The US Food and Drug Administration (FDA) has approved nivolumab for neoadjuvant treatment of non-small cell lung cancer (NSCLC) in combination with platinum-doublet chemotherapy, regardless of PDL-1 status.
Nivolumab is the first immune checkpoint inhibitor to be approved for resectable NSCLC; its three prior NSCLC indications are for metastatic disease, the agency said in its announcement.
Approval was based on the CheckMate 816 trial, which randomized 358 patients evenly to either nivolumab plus platinum doublets or to platinum doublets alone every 3 weeks for up to 3 cycles.
Trial participants had histologically confirmed stage IB, II, or IIIA disease, which was measurable by RECIST criteria. They were enrolled regardless of tumor PD-L1 status.
At surgery, the pathologic complete response rate was 24% in the nivolumab arm versus 2.2% in the chemotherapy-alone group.
Median event-free survival was 31.6 months with nivolumab but 20.8 months without it, which translated to a 37% reduction in the risk for progression, recurrence, or death following surgery. A trend toward better overall survival was not statistically significant, Bristol Myers Squibb said in its own announcement.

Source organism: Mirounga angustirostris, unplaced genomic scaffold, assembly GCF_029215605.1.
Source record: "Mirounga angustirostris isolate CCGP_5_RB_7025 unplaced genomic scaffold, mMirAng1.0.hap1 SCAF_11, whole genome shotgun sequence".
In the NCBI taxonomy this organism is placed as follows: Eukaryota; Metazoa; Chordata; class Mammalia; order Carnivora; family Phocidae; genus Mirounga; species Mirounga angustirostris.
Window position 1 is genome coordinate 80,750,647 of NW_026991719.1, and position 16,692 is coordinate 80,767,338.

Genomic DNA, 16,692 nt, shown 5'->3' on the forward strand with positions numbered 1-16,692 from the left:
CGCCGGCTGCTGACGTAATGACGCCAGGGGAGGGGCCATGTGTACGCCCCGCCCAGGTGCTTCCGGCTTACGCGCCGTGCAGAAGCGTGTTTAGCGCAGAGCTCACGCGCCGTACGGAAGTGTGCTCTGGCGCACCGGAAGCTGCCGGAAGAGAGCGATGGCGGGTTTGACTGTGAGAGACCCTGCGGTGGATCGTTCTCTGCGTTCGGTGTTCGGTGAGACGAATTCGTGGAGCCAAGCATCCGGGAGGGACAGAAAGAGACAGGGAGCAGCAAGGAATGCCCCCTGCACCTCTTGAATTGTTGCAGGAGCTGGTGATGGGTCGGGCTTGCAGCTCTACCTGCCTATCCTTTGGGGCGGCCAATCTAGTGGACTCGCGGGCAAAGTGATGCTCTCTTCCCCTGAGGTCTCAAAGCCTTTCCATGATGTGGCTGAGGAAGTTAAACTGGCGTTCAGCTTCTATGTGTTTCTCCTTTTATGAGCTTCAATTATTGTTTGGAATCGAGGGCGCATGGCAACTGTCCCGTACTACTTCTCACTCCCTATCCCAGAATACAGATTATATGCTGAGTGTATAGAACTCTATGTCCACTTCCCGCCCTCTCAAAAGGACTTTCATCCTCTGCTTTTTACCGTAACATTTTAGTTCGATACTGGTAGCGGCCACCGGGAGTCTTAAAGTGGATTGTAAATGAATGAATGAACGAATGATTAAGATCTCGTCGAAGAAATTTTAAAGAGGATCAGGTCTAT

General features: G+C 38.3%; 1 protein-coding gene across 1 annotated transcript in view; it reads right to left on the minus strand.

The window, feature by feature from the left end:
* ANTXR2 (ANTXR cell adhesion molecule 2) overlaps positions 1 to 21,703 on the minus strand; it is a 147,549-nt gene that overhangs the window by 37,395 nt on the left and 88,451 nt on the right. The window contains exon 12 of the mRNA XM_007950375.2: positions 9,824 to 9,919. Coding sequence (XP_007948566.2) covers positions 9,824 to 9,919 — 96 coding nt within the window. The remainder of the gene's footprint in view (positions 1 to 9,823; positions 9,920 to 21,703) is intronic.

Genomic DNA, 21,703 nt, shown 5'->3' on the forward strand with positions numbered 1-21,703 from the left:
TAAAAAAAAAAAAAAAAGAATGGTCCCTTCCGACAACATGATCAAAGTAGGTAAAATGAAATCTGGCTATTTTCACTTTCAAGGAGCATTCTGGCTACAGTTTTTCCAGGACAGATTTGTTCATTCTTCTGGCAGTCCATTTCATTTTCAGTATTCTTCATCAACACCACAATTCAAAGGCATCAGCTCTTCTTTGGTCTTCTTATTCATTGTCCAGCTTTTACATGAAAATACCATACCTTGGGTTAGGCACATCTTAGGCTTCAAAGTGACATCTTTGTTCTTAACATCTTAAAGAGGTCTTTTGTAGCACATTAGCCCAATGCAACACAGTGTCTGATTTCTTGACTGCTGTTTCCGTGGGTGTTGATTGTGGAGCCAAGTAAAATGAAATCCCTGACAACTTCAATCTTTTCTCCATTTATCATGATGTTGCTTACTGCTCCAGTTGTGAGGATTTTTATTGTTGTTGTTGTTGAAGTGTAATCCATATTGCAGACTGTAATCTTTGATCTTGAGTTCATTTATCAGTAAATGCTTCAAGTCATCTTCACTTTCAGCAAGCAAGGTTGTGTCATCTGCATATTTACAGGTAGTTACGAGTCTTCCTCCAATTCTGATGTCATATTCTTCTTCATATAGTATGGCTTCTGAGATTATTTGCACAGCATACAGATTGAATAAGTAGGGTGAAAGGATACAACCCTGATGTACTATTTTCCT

Nivolumab’s new neoadjuvant indication is for adult patients with resectable NSCLC (tumors ≥ 4 cm or node positive). The recommended dosage is 360 mg in combination with platinum-doublet chemotherapy on the same day every 3 weeks for three cycles.
In a press release from Bristol Myers Squibb, CheckMate 816 investigator and Dana-Farber Cancer Institute thoracic oncologist Mark Awad, MD, PhD, called the approval “a turning point in how we treat resectable NSCLC.”
Patients with known EGFR mutations or ALK translocations, grade 2 or higher peripheral neuropathy, active autoimmune disease, or medical conditions requiring systemic immunosuppression were excluded.
There were no fatal adverse events in the nivolumab arm, but 30% of participants had serious adverse events, most commonly pneumonia and vomiting.
The most common side effects across all grades were nausea (38%), constipation (34%), fatigue (26%), decreased appetite (20%), and rash (20%). Surgical complications and hospital lengths were similar between the two study groups.
M. Alexander Otto is a physician assistant with a master’s degree in medical science and a journalism degree from Newhouse. He is an award-winning medical journalist who worked for several major news outlets before joining Medscape and is also an MIT Knight Science Journalism fellow. Email: firstname.lastname@example.org.